Last week’s meeting between Israeli Prime Minister Benjamin Netanyahu and a Democratic Congressional delegation led by House Minority Leader Hakeem Jeffries seemed like part of an effort by President Joe Biden to double down on his warning to the PM: a move to whittle down the power of the Israeli Supreme Court in favor of the Knesset threatens to undermine American support for the Jewish state.

It should be noted that the congressional delegation consisted of long-time, earnest, and well known pro-Israel lawmakers. The Prime Minister would have had special reason to take the delegation’s message very seriously. Media outlets all made a point of reporting that the delegation told Mr. Netanyahu that the planned judicial overhaul made it hard for their party to continue defending the Jewish state in Washington.


The President, of course, had long been trying to make it clear that he favored a predominant Supreme Court to counter the emergence of a right-wing, religious coalition in order to preserve the possibility of a Palestinian state. While there was a logic to that argument, in the context of recent events it was not all that clear that Mr. Biden was really very serious.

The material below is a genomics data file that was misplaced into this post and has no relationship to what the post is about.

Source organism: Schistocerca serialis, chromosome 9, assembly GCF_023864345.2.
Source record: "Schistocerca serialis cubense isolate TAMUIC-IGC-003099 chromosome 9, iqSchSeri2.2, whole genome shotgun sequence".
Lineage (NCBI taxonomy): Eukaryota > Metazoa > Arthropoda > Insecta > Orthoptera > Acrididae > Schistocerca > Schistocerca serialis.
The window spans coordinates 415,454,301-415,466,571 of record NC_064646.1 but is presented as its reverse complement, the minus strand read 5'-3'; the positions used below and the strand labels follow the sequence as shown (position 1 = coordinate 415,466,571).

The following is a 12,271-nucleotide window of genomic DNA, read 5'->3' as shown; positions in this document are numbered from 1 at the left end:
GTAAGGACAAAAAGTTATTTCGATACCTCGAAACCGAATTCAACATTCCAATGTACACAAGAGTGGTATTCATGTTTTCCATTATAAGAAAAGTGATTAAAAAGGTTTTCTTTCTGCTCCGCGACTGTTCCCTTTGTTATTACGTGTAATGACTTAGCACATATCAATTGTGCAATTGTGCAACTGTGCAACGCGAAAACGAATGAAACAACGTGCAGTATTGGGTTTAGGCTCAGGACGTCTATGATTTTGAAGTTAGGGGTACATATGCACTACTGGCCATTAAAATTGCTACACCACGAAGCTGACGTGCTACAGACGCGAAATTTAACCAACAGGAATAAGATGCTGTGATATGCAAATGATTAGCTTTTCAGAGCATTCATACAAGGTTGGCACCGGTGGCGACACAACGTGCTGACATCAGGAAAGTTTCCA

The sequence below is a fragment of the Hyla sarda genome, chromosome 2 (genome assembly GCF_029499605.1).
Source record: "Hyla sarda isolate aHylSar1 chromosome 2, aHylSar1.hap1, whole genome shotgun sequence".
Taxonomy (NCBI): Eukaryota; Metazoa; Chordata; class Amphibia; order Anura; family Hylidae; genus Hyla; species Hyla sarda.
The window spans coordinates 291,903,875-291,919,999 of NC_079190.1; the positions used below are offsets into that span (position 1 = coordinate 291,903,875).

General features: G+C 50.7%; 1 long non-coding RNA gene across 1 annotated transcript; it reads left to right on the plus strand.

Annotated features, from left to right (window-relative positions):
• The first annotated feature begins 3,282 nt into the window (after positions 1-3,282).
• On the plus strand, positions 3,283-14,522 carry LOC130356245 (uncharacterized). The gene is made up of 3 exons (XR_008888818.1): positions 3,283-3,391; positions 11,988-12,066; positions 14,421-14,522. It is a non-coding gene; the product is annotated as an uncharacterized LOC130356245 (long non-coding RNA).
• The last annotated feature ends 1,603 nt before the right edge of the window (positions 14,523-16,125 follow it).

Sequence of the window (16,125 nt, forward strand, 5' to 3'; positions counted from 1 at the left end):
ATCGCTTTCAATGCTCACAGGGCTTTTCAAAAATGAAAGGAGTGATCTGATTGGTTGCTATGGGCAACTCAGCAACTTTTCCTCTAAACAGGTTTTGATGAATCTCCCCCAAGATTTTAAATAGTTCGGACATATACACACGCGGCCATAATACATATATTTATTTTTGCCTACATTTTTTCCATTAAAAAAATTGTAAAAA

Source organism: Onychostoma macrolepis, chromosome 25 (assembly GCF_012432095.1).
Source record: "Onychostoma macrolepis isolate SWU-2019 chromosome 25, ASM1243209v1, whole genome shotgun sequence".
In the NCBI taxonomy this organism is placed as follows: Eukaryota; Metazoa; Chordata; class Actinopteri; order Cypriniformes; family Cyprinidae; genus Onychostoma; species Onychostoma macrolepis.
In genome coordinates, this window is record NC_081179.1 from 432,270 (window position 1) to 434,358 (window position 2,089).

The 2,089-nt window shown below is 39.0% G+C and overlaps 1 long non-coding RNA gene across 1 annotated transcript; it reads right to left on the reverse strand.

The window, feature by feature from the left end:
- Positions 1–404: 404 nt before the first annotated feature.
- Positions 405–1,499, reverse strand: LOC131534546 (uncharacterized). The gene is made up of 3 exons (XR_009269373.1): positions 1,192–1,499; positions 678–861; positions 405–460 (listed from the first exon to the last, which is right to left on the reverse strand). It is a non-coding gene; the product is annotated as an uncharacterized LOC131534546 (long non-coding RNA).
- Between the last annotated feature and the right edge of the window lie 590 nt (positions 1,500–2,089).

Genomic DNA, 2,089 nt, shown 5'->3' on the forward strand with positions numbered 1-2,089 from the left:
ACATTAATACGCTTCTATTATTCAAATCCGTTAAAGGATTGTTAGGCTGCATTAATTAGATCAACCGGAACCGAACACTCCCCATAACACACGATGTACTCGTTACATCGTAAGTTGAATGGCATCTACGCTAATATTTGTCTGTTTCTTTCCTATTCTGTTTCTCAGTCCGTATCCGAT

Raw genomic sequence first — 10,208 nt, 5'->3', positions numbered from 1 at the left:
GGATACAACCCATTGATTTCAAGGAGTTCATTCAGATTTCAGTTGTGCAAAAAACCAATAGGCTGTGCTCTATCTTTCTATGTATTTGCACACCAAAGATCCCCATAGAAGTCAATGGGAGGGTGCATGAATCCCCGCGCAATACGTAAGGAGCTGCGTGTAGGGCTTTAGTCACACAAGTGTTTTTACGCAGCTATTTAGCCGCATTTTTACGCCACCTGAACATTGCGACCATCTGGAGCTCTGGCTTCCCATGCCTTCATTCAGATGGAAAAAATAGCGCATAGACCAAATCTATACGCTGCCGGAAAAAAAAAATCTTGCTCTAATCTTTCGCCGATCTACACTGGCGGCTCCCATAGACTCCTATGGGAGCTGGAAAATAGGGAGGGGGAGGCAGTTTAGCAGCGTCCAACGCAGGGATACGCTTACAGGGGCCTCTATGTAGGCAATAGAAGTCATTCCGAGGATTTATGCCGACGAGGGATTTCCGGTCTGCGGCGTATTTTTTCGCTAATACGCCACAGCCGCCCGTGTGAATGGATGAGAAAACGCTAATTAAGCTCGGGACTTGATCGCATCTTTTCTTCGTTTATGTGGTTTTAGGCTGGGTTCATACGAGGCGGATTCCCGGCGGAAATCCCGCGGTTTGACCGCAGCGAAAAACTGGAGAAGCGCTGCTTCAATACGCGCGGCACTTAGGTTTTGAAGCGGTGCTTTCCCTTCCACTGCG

It wasn’t so long ago that Biden and his fellow Democrats were arguing for Congressional responses to the U.S. Supreme Court’s decision overturning Roe v. Wade. Some, like the president and Sen. Sheldon Whitehouse, said the unelected judges were out of sync with voters. They called for the enactment of a national abortion rights law and or increasing the number of justices in order to produce a pro-abortion majority.

Others, like Senate Majority Leader Chuck Schumer opted for bald intimidation: “I want to tell you, Gorsuch, I want to tell you, Kavanaugh, you have released the whirlwind, and you will pay the price,” he said. “You won’t know what hit you if you go forward with these awful decisions.”

When it comes to America, the president has been arguing for legislative supremacy; yet when it comes to Israel he advocates for the judiciary?

As we see it, it would be best instead to allow the tensions within the Israeli public to play themselves out. The massiveness of the competing demonstrations tells us that some form of compromise will likely develop from within. Unseemly interference in the country’s political affairs would have been best avoided.

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